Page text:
Fifty-five miles east of Salem on Oregon State Highway 22, the town of Idanha has long been associated with travelers along this part of the North Santiam River. The Santiam Kalapuya passed through in pursuit of food and trade, as did Euro American fur trappers.

The Oregon Pacific Railroad, which was originally intended to extend east to Idaho, arrived in 1890, when bankruptcy stopped construction. The end of the line became a starting-off point for fishing and hunting excursions. Travelers came to Muskrat Camp, as the place was originally known, and stayed at the hotel, whose proprietor chose the name Idanha after a well-known mineral water brand bottled in Soda Springs, Idaho.

Trees became more important than tourism by the end of the century, when timber baron Andrew B. Hammond of Montana invested heavily in mills, lumber camps, and the Oregon Pacific Railroad. After the death of Hammond and his businesses during the Great Depression, Idanha became home to Mary’s Creek, a Civilian Conservation Corps camp.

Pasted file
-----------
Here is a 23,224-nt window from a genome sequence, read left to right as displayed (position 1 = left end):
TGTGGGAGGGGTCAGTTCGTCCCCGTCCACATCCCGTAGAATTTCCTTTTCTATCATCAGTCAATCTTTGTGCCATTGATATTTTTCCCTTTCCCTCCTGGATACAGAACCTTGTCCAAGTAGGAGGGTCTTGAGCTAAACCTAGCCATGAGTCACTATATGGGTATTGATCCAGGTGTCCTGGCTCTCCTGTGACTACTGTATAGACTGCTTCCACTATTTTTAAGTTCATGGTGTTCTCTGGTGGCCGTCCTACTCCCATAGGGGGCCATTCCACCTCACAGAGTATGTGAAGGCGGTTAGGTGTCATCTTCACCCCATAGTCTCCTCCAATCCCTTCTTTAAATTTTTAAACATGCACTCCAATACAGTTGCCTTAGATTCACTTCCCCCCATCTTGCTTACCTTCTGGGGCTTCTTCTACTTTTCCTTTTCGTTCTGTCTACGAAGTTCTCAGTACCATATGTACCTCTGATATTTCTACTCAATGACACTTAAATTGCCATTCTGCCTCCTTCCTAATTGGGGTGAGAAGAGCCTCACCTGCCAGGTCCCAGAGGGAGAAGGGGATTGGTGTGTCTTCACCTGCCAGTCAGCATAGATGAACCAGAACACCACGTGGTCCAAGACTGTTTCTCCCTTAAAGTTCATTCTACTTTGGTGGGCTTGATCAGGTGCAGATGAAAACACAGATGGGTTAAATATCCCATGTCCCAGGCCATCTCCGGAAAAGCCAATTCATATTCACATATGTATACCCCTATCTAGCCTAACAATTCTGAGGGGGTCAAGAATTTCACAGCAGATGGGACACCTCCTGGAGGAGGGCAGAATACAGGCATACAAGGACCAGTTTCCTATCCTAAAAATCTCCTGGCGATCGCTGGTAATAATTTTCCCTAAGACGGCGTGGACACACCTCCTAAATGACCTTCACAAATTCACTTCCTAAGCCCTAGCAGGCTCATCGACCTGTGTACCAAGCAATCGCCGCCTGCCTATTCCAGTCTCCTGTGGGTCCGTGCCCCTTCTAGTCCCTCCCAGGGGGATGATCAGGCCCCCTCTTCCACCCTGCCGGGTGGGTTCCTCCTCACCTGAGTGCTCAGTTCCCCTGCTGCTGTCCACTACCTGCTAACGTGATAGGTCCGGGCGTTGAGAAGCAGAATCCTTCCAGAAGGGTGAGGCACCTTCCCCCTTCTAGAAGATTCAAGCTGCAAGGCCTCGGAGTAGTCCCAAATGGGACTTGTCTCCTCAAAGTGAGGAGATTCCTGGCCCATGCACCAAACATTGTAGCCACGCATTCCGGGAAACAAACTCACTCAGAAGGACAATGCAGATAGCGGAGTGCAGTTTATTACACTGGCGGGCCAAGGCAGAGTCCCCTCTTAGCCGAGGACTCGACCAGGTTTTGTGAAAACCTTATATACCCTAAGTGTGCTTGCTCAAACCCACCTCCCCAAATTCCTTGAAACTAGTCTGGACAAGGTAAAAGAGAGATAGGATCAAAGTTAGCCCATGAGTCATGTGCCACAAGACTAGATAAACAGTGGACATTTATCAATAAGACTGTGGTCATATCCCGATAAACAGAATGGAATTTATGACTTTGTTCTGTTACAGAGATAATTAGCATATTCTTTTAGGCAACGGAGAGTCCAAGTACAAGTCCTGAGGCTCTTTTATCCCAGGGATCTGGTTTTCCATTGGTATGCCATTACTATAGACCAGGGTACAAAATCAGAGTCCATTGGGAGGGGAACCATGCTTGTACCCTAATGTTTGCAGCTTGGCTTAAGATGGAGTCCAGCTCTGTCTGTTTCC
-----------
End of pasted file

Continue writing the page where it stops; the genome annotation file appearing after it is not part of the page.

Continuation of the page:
Government investment continued into the 1940s and 1950s with construction of Highway 22 and the Detroit Dam. The highway and Forest Service logging roads in the Willamette National Forest facilitated growth in Idanha’s timber industry, with local and international firms establishing mills. Efforts to protect public lands from over-logging led to mill closures by the mid-1990s.

While logging continued into the twenty-first century, Idanha returned to tourism, catering to those in search of outdoor recreation and passers-by on their way to Detroit Lake, Hoodoo Ski Resort, and cities in central and western Oregon.